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Terrorism: A History of Violence

Peter Oborne

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Few concepts are as muddled as terrorism but David Anderson, the UK’s outgoing terrorism legislation watchdog, has brought insight and scrutiny to bear on one of the defining issues of our age, writes Peter Oborne

Politicians of all parties and many countries have sought to persuade their societies that terrorism is a unique and special form of crime.

They place terrorists in a category of psychopathic evil, marked out by their capacity for inhuman violence. They place terrorists beyond the pale of civilised society and, therefore, beyond the reach of negotiation and settlement. They say that terrorism is the most dangerous and gravest problem of our time.

Most of this political narrative is self-seeking nonsense. It allows politicians to strike resolute poses. It allows them to seek and obtain special powers and to expend huge sums on combatting terrorist threats, to the great benefit of defence and security interests, both public and private.

Few concepts are more widely discussed than terrorism, and few as poorly understood

Few concepts are more widely discussed than terrorism, and few as poorly understood. The idea is constantly reinvented, reshaped and distorted to fit transient political agendas.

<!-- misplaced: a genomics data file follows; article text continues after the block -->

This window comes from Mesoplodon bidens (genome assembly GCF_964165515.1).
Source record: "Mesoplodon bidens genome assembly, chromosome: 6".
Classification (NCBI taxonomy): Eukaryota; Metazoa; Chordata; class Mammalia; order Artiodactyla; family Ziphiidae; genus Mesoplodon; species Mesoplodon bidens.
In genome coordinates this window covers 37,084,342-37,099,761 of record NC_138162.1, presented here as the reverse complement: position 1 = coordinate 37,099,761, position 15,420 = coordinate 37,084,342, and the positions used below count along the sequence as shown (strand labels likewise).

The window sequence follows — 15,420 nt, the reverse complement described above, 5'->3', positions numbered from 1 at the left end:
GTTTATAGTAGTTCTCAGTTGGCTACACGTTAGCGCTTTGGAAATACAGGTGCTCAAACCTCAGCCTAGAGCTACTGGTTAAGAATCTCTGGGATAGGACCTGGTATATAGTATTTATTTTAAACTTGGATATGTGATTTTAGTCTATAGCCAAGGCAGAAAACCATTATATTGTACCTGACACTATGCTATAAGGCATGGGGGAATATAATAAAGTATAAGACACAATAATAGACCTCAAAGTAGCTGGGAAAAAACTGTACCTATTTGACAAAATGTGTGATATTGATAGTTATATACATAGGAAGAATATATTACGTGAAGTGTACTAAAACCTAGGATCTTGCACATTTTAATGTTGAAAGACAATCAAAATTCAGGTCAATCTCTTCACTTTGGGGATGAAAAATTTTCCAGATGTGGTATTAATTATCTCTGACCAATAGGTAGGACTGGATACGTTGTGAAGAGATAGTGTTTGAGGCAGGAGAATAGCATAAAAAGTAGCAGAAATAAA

As a result it has become muddled. There is no accepted definition. Many authoritarian regimes use the term to disparage legitimate opponents. Saudi ArabiaEgypt and most of the Gulf States describe political parties which advocate peaceful democratic change as ‘terrorist’.

Meanwhile in Britain the concept has been reshaped so that it does not apply only to acts of violence, but also to a range of activities which fall well short of violence. Terrorists are defined not only as men of violence, but also those whose views can be depicted as threats to the British state or the values and way of life of the majority of its people. In this way the concept has become part of the apparatus of state harassment.

The terror of a government

The word “terrorism” was invented after the French Revolution. Following the fall of the Bourbon dynasty in 1793, the government of the new French Republic fell into more and more radical and extreme hands, each with an increasingly shallow political base. The last of these, headed by Robespierre, applied a special regime of executions of its opponents, based on denunciation without trial. They described this themselves as the “Terror” and their policy entered the dictionary as “Terrorism”